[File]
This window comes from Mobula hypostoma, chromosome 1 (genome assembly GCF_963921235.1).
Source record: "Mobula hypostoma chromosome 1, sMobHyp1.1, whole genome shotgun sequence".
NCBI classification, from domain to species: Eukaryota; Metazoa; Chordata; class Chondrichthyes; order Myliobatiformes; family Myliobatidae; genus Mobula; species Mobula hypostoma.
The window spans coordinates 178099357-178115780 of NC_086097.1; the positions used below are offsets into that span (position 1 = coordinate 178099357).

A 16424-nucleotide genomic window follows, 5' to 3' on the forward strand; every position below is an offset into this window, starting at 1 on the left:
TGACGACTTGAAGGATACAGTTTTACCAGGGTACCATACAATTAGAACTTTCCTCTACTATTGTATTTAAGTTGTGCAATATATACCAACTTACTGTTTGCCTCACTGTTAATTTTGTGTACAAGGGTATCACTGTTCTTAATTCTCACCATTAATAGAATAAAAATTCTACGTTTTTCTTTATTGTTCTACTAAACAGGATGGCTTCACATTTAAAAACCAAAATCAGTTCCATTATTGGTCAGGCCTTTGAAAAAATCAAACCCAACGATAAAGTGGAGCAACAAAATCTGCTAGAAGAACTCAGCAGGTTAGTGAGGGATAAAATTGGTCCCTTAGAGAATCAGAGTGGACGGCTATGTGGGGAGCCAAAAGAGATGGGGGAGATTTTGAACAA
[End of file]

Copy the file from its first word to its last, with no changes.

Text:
This window comes from Mobula hypostoma, chromosome 1 (genome assembly GCF_963921235.1).
Source record: "Mobula hypostoma chromosome 1, sMobHyp1.1, whole genome shotgun sequence".
NCBI classification, from domain to species: Eukaryota; Metazoa; Chordata; class Chondrichthyes; order Myliobatiformes; family Myliobatidae; genus Mobula; species Mobula hypostoma.
The window spans coordinates 178099357-178115780 of NC_086097.1; the positions used below are offsets into that span (position 1 = coordinate 178099357).

A 16424-nucleotide genomic window follows, 5' to 3' on the forward strand; every position below is an offset into this window, starting at 1 on the left:
TGACGACTTGAAGGATACAGTTTTACCAGGGTACCATACAATTAGAACTTTCCTCTACTATTGTATTTAAGTTGTGCAATATATACCAACTTACTGTTTGCCTCACTGTTAATTTTGTGTACAAGGGTATCACTGTTCTTAATTCTCACCATTAATAGAATAAAAATTCTACGTTTTTCTTTATTGTTCTACTAAACAGGATGGCTTCACATTTAAAAACCAAAATCAGTTCCATTATTGGTCAGGCCTTTGAAAAAATCAAACCCAACGATAAAGTGGAGCAACAAAATCTGCTAGAAGAACTCAGCAGGTTAGTGAGGGATAAAATTGGTCCCTTAGAGAATCAGAGTGGACGGCTATGTGGGGAGCCAAAAGAGATGGGGGAGATTTTGAACAA